And I sat down with her afterwards and we had a beautiful discussion about how when she was 16, she used to go into the city and dance and how ... She really opened up to me about her life story. And I guess in that moment I realised that everybody was 16 once and then inside all of those seniors is that spirit and that heart of a young person. And oftentimes we just say, "Oh, well, they're old. They don't really want to have fun or they're not into it." And I guess that's not been what I've experienced when we've actually given that cohort a programme or an experience that really brings that youthfulness alive.

    I think I read one statistic somewhere where they interviewed 75-year-olds, and 35% of them said they actually felt old, but 65% of them said they didn't feel old at 75. So I think we're in this weird paradigm where we're actually designing products for people who are feeling old, whereas there's a lot of people out there who actually don't feel old. And I think we're going to find with the baby boomers coming through that people are just not going to want to do old age in the way that it's previously been done, certainly like for my parents' generation.

    I think there's a massive opportunity to really design products for a new way of ageing. I think we've seen that in the pandemic just with technology. And I mean, I think the old paradigm of, oh, people who are really old can't use technology. In the last six months, oh my goodness, at every level they've just had to. I am literally now FaceTiming my 80-year-old mother every day. And the thought of that happening a year ago, just would not have ... I would have thought, "Oh no, there's no way she's going to do it."

    So in a funny way this pandemic has rapidly transformed that old thinking, specifically about seniors and technology. And I think there's a lot of other areas in which we're making judgements about how people are when they're old. So I think the market is there and we'll respond to innovative products that are thinking in a different way about ageing.

    Emma Lo Russo:
    I'm curious, because you touched on it before, but I'd love to hear how you've seen that play out. But the making music accessible to those with dementia, you said that connection's been made. Can you share a little bit more there?

    Alison Harrington:
    I think there is so many studies and I mean, I've not come into this space from a health background and often it's the people who don't know anything about the category they come into, going, "Oh why can't we do this?" And I'd read a lot about music therapy for dementia, and there's many programmes. The UK in particular is so much more advanced than we are in Australia. They actually prescribe it in doctor's offices. So I realised there was a massive potential here. And we know that music for those with dementia actually works in a really kind of, for want of a better word, a magical way with the brain that it reconnects to these old memories. And it's got to be very personalised music. So, that dance, it brings back that memory, that first dance, all those special moments.

    So if you could tie the memory to the music, then those people will go back to those states what they felt like when they experienced that music. And we all have those top 10 songs that make us remember things and put a smile on our face. So that's basically what our programme is trying to do every single day for people. And in facilities it's really hard to do that, because traditionally you can get a music therapist in, on a one on one or one on one small group situation, but that is often difficult and costly, and it just is not practically working at scale in facilities.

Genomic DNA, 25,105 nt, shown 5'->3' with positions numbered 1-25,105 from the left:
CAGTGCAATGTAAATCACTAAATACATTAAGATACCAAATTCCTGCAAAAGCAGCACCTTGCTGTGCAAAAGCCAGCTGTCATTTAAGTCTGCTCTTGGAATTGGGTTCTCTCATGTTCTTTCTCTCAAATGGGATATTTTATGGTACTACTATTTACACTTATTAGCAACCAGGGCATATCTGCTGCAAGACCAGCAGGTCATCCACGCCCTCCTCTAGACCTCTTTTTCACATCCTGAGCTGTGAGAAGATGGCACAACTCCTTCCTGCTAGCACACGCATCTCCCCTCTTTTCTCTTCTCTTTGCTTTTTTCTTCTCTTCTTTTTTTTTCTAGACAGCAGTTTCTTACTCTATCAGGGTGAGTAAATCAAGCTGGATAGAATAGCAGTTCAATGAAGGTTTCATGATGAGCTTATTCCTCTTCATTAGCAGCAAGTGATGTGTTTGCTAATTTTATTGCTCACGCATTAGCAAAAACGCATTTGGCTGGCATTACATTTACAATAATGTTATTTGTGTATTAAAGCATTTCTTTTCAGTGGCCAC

So what we've done with our platform is we have an onboarding form that when you come onto our system we actually fill out your music preferences. So we know, do you like classical, do you like jazz? What is it that you like? And then basically we can, with our playlist, that staff are trained to actually pick out the right playlists for people so they can actually listen. And then over time we can actually develop custom playlists for people. So in those moments, people can be listening to that music. So in that way, it really becomes a fantastic tool to help if people are anxious or agitated with dementia, which is often the case and a really big challenge in facilities and also people living at home.

    We are just getting phenomenal responses from people in the field. With a very simple application of a pair of headphones and their favourite song, which is different to giving them a drug, or really having those people in distress for a long time.

    So one of the stories a lovely lady was in the class and she used to bring her husband in with her and he'd sit at the back of the class and he had quite moderate dementia. And just to sit there, not moving at the back of the class. And one day we said, "Why don't you just put the headphones on him?" And we said, "Oh no." And I think it was even something like Taylor Swift. I can't remember the song. I know, I think what he really came alive to sorry, was the Frank Sinatra song. But that being said, he does now dance to Taylor Swift, but it was just, and I remember, and he just completely lit up. From that moment on, he would come to that class with his wife, was Ray and Kay and they would come together. And I always remember Kay coming up to me at the end of the class going, "Alison, this is just the most amazing thing because every week I come, this is the one hour I have my husband back and we can do something together."